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Database

One of the most commonly used functionality in web APIs is database access. X supports efficient and fast database access by using async database APIs.

Quickstart

Let's take a look at the most basic async database integration possible with X:

public/index.php
<?php

use function React\Async\await;

require __DIR__ . '/../vendor/autoload.php';

$credentials = 'alice:secret@localhost/bookstore?idle=0.001';
$db = (new React\MySQL\Factory())->createLazyConnection($credentials);

$app = new FrameworkX\App();

$app->get('/book', function () use ($db) {
    $result = await($db->query(
        'SELECT COUNT(*) AS count FROM book'
    ));

    $data = "Found " . $result->resultRows[0]['count'] . " books\n";
    return React\Http\Message\Response::plaintext(
        $data
    );
});

$app->run();
public/index.php
<?php



require __DIR__ . '/../vendor/autoload.php';

$credentials = 'alice:secret@localhost/bookstore?idle=0.001';
$db = (new React\MySQL\Factory())->createLazyConnection($credentials);

$app = new FrameworkX\App();

$app->get('/book', function () use ($db) {
    $result = yield $db->query(
        'SELECT COUNT(*) AS count FROM book'
    );

    $data = "Found " . $result->resultRows[0]['count'] . " books\n";
    return React\Http\Message\Response::plaintext(
        $data
    );
});

$app->run();
public/index.php
<?php



require __DIR__ . '/../vendor/autoload.php';

$credentials = 'alice:secret@localhost/bookstore?idle=0.001';
$db = (new React\MySQL\Factory())->createLazyConnection($credentials);

$app = new FrameworkX\App();

$app->get('/book', function () use ($db) {
    return $db->query(
        'SELECT COUNT(*) AS count FROM book'
    )->then(function (React\MySQL\QueryResult $result) {
        $data = "Found " . $result->resultRows[0]['count'] . " books\n";
        return React\Http\Message\Response::plaintext(
            $data
        );
    });
});

$app->run():

As you can see, using an async database adapter in X is very similar to using a normal, synchronous database adapter such as PDO.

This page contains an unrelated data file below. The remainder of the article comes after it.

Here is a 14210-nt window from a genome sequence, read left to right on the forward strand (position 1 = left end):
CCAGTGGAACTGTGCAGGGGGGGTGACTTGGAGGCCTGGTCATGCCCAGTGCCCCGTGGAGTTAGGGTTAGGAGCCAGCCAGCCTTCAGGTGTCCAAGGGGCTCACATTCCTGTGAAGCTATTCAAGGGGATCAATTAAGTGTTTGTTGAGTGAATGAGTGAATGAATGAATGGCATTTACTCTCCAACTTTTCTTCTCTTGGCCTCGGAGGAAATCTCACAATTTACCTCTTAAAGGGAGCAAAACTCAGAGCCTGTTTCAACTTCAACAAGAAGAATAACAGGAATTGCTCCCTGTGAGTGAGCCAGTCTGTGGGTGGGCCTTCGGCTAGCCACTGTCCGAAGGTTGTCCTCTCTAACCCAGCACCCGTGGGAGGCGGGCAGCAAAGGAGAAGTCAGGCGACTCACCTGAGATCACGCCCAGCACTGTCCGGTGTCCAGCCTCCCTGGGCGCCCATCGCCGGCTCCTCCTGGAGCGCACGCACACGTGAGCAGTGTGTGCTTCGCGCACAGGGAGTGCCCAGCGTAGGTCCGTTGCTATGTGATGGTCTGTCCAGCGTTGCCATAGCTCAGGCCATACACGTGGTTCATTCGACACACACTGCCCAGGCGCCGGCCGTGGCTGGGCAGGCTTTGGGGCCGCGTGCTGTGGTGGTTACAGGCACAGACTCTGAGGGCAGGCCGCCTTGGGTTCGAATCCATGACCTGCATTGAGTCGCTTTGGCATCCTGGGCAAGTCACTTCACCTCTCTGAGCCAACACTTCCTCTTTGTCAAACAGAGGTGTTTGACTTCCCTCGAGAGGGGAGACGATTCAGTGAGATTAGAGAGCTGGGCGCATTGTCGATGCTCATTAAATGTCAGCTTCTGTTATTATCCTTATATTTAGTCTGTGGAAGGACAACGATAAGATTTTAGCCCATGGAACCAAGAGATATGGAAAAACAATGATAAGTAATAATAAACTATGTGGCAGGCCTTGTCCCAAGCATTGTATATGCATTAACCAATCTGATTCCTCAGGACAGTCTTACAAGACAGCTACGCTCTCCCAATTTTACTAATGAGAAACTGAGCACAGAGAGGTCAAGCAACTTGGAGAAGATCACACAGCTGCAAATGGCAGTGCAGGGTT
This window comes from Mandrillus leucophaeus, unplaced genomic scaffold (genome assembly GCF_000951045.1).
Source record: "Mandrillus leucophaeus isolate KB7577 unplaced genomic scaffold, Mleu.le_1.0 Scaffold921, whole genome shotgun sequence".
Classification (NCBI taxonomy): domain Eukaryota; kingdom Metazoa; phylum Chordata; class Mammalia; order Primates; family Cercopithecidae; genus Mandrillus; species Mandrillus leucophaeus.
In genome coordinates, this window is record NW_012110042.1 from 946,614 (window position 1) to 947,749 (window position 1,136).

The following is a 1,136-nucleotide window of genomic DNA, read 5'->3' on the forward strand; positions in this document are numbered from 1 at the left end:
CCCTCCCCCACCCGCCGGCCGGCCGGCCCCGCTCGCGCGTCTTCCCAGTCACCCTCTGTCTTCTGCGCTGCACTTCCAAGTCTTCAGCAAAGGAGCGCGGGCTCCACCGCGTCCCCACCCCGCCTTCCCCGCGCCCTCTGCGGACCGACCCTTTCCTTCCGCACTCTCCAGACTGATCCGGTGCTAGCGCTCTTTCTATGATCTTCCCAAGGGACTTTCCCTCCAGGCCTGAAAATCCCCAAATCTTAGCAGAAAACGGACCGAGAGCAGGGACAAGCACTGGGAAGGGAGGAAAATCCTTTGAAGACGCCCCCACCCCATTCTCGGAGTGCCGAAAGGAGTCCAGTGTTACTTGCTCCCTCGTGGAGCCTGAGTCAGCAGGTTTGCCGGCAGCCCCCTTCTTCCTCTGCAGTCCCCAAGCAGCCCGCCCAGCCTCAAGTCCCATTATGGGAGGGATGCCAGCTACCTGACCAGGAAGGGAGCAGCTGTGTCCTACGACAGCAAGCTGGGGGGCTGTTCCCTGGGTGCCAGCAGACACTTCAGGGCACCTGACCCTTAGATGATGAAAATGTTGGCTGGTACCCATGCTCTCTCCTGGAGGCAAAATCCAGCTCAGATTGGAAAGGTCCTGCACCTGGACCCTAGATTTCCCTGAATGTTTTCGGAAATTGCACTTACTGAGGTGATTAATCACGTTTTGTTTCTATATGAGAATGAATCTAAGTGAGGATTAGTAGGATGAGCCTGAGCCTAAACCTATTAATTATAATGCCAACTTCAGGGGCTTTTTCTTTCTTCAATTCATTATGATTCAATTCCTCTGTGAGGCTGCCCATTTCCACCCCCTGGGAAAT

Why async?

Because performance. Using async, non-blocking APIs allows much faster response times by doing multiple things at once, instead of having to do one thing after another. This can be seen when we process multiple concurrent operations at once (such as sending queries to multiple databases or concurrent HTTP requests) or when using the built-in web server which can process thousands of requests at the same time.

Especially with Fibers, using async database APIs should be no more complicated than their slower, synchronous counterparts. So the real question should be: Why not?

Fibers / Coroutines / Promises

The database examples showcase the three different ways to consume async APIs. There are different reasons to pick one over the other, here's a quick overview to help you decide.

  • Fibers allow consuming async APIs using a synchronous code flow. The await() function can be used to "await" a promise or to "unwrap" its resolution value. Fibers are a core ingredient of PHP 8.1+, but the same syntax also works on older PHP versions to some degree if you only have limited concurrency. See also Fibers for more details.

  • Coroutines allow consuming async APIs in a way that resembles a synchronous code flow. The yield keyword function can be used to "await" a promise or to "unwrap" its resolution value. Internally, this turns the entire function into a Generator which does affect the way return values need to be accessed. See also Coroutines for more details.